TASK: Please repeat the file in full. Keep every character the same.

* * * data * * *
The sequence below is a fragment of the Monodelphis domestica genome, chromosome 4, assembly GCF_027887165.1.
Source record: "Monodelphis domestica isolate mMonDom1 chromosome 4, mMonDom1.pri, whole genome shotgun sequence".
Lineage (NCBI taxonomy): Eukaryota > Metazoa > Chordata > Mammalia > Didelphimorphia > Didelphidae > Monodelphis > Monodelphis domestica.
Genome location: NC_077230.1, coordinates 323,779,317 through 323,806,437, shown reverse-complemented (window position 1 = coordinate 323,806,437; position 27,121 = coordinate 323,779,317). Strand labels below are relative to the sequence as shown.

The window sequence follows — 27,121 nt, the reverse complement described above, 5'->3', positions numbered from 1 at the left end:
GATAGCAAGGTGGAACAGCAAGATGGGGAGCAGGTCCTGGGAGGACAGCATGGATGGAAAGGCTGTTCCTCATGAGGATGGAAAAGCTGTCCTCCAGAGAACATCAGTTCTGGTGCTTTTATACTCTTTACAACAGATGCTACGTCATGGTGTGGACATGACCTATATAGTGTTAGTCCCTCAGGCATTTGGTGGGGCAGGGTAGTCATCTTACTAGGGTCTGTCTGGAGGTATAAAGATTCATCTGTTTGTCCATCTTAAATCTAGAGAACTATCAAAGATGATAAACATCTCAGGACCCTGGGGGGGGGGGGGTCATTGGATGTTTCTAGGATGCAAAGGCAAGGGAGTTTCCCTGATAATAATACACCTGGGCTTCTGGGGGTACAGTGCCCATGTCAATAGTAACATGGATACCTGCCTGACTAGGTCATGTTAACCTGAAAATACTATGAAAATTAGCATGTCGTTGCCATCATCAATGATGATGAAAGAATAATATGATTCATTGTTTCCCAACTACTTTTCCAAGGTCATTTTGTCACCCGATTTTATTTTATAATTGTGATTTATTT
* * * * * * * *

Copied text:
The sequence below is a fragment of the Monodelphis domestica genome, chromosome 4, assembly GCF_027887165.1.
Source record: "Monodelphis domestica isolate mMonDom1 chromosome 4, mMonDom1.pri, whole genome shotgun sequence".
Lineage (NCBI taxonomy): Eukaryota > Metazoa > Chordata > Mammalia > Didelphimorphia > Didelphidae > Monodelphis > Monodelphis domestica.
Genome location: NC_077230.1, coordinates 323,779,317 through 323,806,437, shown reverse-complemented (window position 1 = coordinate 323,806,437; position 27,121 = coordinate 323,779,317). Strand labels below are relative to the sequence as shown.

The window sequence follows — 27,121 nt, the reverse complement described above, 5'->3', positions numbered from 1 at the left end:
GATAGCAAGGTGGAACAGCAAGATGGGGAGCAGGTCCTGGGAGGACAGCATGGATGGAAAGGCTGTTCCTCATGAGGATGGAAAAGCTGTCCTCCAGAGAACATCAGTTCTGGTGCTTTTATACTCTTTACAACAGATGCTACGTCATGGTGTGGACATGACCTATATAGTGTTAGTCCCTCAGGCATTTGGTGGGGCAGGGTAGTCATCTTACTAGGGTCTGTCTGGAGGTATAAAGATTCATCTGTTTGTCCATCTTAAATCTAGAGAACTATCAAAGATGATAAACATCTCAGGACCCTGGGGGGGGGGGGGTCATTGGATGTTTCTAGGATGCAAAGGCAAGGGAGTTTCCCTGATAATAATACACCTGGGCTTCTGGGGGTACAGTGCCCATGTCAATAGTAACATGGATACCTGCCTGACTAGGTCATGTTAACCTGAAAATACTATGAAAATTAGCATGTCGTTGCCATCATCAATGATGATGAAAGAATAATATGATTCATTGTTTCCCAACTACTTTTCCAAGGTCATTTTGTCACCCGATTTTATTTTATAATTGTGATTTATTT